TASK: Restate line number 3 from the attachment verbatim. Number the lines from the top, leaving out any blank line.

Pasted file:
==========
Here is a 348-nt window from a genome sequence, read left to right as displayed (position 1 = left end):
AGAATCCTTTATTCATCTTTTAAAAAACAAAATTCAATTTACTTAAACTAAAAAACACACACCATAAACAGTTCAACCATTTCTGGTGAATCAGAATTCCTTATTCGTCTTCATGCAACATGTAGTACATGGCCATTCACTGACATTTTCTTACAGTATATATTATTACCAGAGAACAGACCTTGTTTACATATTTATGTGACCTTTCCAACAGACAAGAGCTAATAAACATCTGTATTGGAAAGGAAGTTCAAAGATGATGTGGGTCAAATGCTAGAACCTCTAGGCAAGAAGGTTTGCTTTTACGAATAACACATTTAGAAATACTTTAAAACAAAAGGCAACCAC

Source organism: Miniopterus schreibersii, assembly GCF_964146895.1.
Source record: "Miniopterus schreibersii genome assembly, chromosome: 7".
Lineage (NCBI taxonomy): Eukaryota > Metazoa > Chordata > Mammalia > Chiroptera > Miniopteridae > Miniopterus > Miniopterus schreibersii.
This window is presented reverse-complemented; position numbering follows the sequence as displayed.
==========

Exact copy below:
Source organism: Miniopterus schreibersii, assembly GCF_964146895.1.